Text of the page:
My own hunch (and it was journalist Robert Novak’s too), as I expressed it in Econoclasts, was that the reason the Fed finally got serious about both not overprinting the dollar and not having wild gyrations in monetary production (the two things that bedeviled monetary policy since 1971), in other words trying to provide as much money as the real economy needed for growth, was that the Fed was scared it might be put out of business by the Gold Commission.
There are other accounts of this period, such as Allan Meltzer’s big history of the Federal Reserve, and the intriguing new book by William Silber, Volcker: The Triumph of Persistence, but the fact remains that over Paul Volcker’s first two and two-thirds years as Fed chairman, from the summer of 1979 through the spring of 1982, the progress he made on coordinating monetary policy with real economic growth was zero.
But after the spring of 1982, there all of a sudden arose a close sequential relationship between a declining price of gold and Fed easing, and a rising price of gold and Fed tightening. It’s probably the single greatest secret in the history of modern monetary policy. After mid-1982, it looks like the Fed followed a gold price rule for quite a while. This, of all things, is where we got both the defeat of the horrible stagflation of the previous dozen years and the mega-boom of the 1980s and 1990s.
The secret wasn’t Volcker or monetarism or anything like that. It was adherence to the market price of gold. One piece of evidence we can all look up: As the Gold Commission was gathered and convened, the price of gold tumbled from the 1980 peak north of $800 and in 1982 began to hover around a $350 price, give or take a few gyrations, totally mild by today’s or the 1970s standards, for the next two decades of boom-time economic growth.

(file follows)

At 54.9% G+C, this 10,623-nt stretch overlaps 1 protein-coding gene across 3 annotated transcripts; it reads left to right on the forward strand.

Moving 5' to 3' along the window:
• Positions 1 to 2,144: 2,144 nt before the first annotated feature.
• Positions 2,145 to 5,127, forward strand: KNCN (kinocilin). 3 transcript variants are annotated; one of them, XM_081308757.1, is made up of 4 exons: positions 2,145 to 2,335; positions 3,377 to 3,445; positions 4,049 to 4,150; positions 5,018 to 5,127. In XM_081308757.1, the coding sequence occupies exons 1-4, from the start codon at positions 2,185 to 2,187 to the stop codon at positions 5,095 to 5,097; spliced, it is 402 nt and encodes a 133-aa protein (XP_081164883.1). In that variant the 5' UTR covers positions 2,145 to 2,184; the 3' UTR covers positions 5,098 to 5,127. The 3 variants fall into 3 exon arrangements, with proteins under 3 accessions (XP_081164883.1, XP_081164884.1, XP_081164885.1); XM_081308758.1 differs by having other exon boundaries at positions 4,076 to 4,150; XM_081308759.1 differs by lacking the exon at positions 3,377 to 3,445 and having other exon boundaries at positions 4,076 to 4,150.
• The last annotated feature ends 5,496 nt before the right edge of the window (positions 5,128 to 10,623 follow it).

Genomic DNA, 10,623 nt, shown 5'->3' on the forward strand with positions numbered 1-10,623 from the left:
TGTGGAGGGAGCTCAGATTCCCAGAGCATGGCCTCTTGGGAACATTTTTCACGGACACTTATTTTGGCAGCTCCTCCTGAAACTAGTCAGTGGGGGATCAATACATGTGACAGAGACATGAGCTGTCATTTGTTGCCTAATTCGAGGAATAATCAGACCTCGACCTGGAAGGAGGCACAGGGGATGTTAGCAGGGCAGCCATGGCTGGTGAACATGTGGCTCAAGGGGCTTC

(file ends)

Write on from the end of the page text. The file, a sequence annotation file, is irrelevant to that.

I’m ready to say that the Gold Commission of 1982 is by rights one of the unsung heroes at the origins of the Great Moderation. Ultimately the recommendation was the wrong one, but what with Paul, Lehrman and the scold Schwartz on it, the commission put a good fright into the Fed. The fear was that a substantial part of its beloved discretion might be removed from it. Therefore the Fed’s top men set to watching the price of gold like a hawk for two decades. In the meantime, unheard-of prosperity deadened everyone’s senses to the fact that there was ever a problem with the Fed to begin with.
The missed opportunity, of course, was not to formalize the gold-price rule, say through a commitment to convertibility. This would have been a piece of cake to do at any moment in the eighteen years after 1982, since the market price of gold was parked in a tight band. It was never done, and sure enough the Fed tired of stabilizing gold. Money got loosed in the early 2000s, and gold headed up big time to Fed indifference. Thence came the housing bubble and the Great Recession, thanks a lot and very much.
Hillary Clinton ran for president on the nostalgia ticket in 2008: “I’ll bring back the 1990s.” How about we bring back both the 1980s and 1990s, though corrected with monetary convertibility. That’s what’s in play with the Republicans’ new Gold Commission.
Books on the topic discussed in this essay may be found in The Imaginative Conservative Bookstore. Originally published at Forbes.com the essay is reprinted here with gracious permission of Brian Domitrovic.